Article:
What’s for breakfast today? Green tea and oats with raisins, some ground almonds, and molasses.
This is a good question. It’s an issue where people have taken a lot of different approaches, and people offer a lot of different advice. Still, there are some nutrition strategies that are better than others.
If you were never going to change your nutrition strategy and were always going to follow the same basic approach to all of your workouts, then I’d probably do something like the following:
– have a snack or light meal 1-3h before working out
– start eating ~1h into your workout, 150-350 kcal/hr depending on body size and workout intensity
– drink ~1 bottle per hour while working out (depending on weather and workout intensity)
– eat a solid meal with carbohydrate and protein right after your workout (carb: protein ratio between 3:1 and 5:1, calories around 400-1000, depending on intensity and volume)
– every day, eat a good balance of moderate to high carbohydrates (depending on training volume and intensity), moderate protein and moderate fat
That should be a pretty reliable approach. You’ll be able to work out effectively, reduce any short-term immune system suppression that might result from harder, longer workouts, and you’ll be able to recover fairly well and work out effectively again soon.
In the short term, probably the most effective way to enhance endurance is to consume copious amounts of carbohydrate. That is, day to day, you’ll feel the best of you’re well fueled. It’s the fuel that’s quicker to digest and easier to burn, so it’s what will make any given ride or series of rides better. And, if you’re a professional athlete with all of the time in the world to train, you will probably have enough volume of training that you need to consume a lot of carbohydrate daily to meet your energy demands. And, you will have ample endurance because no matter what you’re doing in your training, if you’re working out 20-25 hours per week, you’ll have good endurance.
But, if you’re trying to put a little thought into modifying your nutrition to try to improve your endurance or ability to perform in general, then there are things you could sometimes do to get a little more out of your body, maybe once or twice a month to try to stress your fat-burning capabilities a little bit extra. Especially if you’re a working professional who doubles as a part-time endurance athlete, it’s always worth exploring ways that you can modify or optimize your training, nutrition, or recovery routine to try to make the most of the limited training schedule you have. Some ideas follow:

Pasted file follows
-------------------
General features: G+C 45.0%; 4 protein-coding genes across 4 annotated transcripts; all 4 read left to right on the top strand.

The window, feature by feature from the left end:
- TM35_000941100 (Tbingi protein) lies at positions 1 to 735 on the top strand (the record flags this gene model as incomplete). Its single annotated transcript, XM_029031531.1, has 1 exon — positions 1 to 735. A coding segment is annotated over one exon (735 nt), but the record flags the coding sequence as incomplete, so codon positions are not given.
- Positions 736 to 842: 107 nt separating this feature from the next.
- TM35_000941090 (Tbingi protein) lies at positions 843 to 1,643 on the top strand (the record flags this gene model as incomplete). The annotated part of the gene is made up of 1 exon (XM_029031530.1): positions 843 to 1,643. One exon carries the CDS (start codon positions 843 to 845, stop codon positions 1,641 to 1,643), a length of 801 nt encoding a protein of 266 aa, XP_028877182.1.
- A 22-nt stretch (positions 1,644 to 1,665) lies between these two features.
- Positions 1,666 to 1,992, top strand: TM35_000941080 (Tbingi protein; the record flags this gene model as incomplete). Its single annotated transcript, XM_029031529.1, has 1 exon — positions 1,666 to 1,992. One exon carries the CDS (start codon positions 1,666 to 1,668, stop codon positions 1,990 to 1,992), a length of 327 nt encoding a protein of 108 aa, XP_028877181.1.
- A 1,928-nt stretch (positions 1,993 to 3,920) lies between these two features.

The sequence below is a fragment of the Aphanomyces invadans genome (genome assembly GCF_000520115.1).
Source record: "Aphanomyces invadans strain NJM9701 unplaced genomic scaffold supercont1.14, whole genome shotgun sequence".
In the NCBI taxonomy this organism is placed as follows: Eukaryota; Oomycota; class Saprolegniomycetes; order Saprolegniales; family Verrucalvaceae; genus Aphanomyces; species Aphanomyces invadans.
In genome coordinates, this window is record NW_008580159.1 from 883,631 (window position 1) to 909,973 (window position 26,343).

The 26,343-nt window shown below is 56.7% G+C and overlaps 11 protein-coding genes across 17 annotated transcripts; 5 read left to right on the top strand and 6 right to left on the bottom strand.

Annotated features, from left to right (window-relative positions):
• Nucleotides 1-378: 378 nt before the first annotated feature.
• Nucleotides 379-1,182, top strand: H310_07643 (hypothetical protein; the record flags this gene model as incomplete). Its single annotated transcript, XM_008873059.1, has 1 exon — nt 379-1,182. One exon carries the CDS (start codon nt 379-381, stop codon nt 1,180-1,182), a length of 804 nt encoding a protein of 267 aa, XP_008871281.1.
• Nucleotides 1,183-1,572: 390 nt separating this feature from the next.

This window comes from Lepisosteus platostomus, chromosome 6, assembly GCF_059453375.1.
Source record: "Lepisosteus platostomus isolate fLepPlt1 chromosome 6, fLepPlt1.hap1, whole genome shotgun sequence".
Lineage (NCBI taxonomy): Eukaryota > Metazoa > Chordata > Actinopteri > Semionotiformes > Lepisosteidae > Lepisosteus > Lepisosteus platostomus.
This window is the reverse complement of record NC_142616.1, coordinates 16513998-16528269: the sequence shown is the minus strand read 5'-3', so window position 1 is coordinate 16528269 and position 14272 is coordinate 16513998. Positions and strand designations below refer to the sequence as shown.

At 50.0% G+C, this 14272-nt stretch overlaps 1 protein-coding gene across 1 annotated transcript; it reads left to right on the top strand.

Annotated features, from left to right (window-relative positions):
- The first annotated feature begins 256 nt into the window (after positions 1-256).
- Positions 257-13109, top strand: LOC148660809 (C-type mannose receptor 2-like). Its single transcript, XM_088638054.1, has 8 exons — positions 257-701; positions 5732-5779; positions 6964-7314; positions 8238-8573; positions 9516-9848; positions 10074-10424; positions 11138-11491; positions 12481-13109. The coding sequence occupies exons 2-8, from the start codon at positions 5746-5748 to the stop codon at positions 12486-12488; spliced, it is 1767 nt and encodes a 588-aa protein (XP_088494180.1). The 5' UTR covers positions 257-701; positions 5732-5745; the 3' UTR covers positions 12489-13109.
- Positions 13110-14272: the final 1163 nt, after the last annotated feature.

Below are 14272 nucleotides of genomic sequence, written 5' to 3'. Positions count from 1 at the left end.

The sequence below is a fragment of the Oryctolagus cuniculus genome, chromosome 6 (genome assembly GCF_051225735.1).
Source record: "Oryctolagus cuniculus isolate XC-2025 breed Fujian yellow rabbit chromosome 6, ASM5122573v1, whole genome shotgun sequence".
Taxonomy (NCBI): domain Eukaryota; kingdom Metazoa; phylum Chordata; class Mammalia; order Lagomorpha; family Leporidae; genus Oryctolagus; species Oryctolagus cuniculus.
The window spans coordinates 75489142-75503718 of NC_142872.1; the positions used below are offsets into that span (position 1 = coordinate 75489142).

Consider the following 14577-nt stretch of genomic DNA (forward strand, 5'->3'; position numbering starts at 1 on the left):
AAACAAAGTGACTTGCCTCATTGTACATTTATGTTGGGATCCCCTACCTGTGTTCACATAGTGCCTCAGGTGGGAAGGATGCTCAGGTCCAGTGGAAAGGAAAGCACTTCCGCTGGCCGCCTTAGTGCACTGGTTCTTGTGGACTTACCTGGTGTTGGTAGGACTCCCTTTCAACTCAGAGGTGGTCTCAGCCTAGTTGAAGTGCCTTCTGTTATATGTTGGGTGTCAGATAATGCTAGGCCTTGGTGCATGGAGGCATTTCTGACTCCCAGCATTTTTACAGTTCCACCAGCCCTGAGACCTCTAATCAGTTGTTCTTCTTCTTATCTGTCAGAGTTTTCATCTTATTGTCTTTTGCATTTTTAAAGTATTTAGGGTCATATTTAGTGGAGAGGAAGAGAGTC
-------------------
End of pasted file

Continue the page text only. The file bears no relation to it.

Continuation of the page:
– reduce your carbohydrate intake from high to moderate levels during a 2-3 day stretch of moderate to high volume training (assuming that you do not plan high intensity workouts on anything other than the first day), because each new day that you start workouts slightly depleted will force your body to become more efficient with the fuel it has
– do a long ride with 2/3 of the normal calorie intake (so you become slightly more depleted and force your body to rely more on fat during the later portions of the ride)
– do a long ride where you only start eating 90-120 minutes into the ride (again, so you become a bit more depleted and rely on fat more during the later stages of the ride)
– go out for a 2-3 hour easy endurance ride with half the normal food the day after a hard workout
– have a relatively low carbohydrate breakfast before your morning ride (the reduced carbohydrate intake will encourage your body to use a higher proportion of fat during your workout)
Just like modifying your training routine from time to time or doubling up on workouts, you can do similar things with your nutrition. Consider trying different approaches out and make note of how they affect your day-to-day sensations at the time, and how they affect your performance and sensations 3-6 weeks after introducing the new protocol into your schedule. Again, on the whole, a moderate to high carbohydrate diet will help your overall fitness by enabling you to have the moderate to high intensity workouts that you need for optimal fitness, but to enhance the lower-intensity, endurance end of your fitness, some small changes added on occasion can make a difference.
Again, on the whole, I’m not an advocate of having a giant plate of rice or pasta at every other meal, but there seems to be good evidence that on the whole, a moderate to high carbohydrate diet is what you need to have solid fitness as an endurance athlete. 90% of the time, try to make sure that you are getting enough carbohydrate to recover well and perform workouts strongly. But, consider doing a workout every other week, or a 2-3 day block of training every 3-4 weeks, where you experiment with a lower carbohydrate protocol to see if it enhances your endurance and fuel efficiency.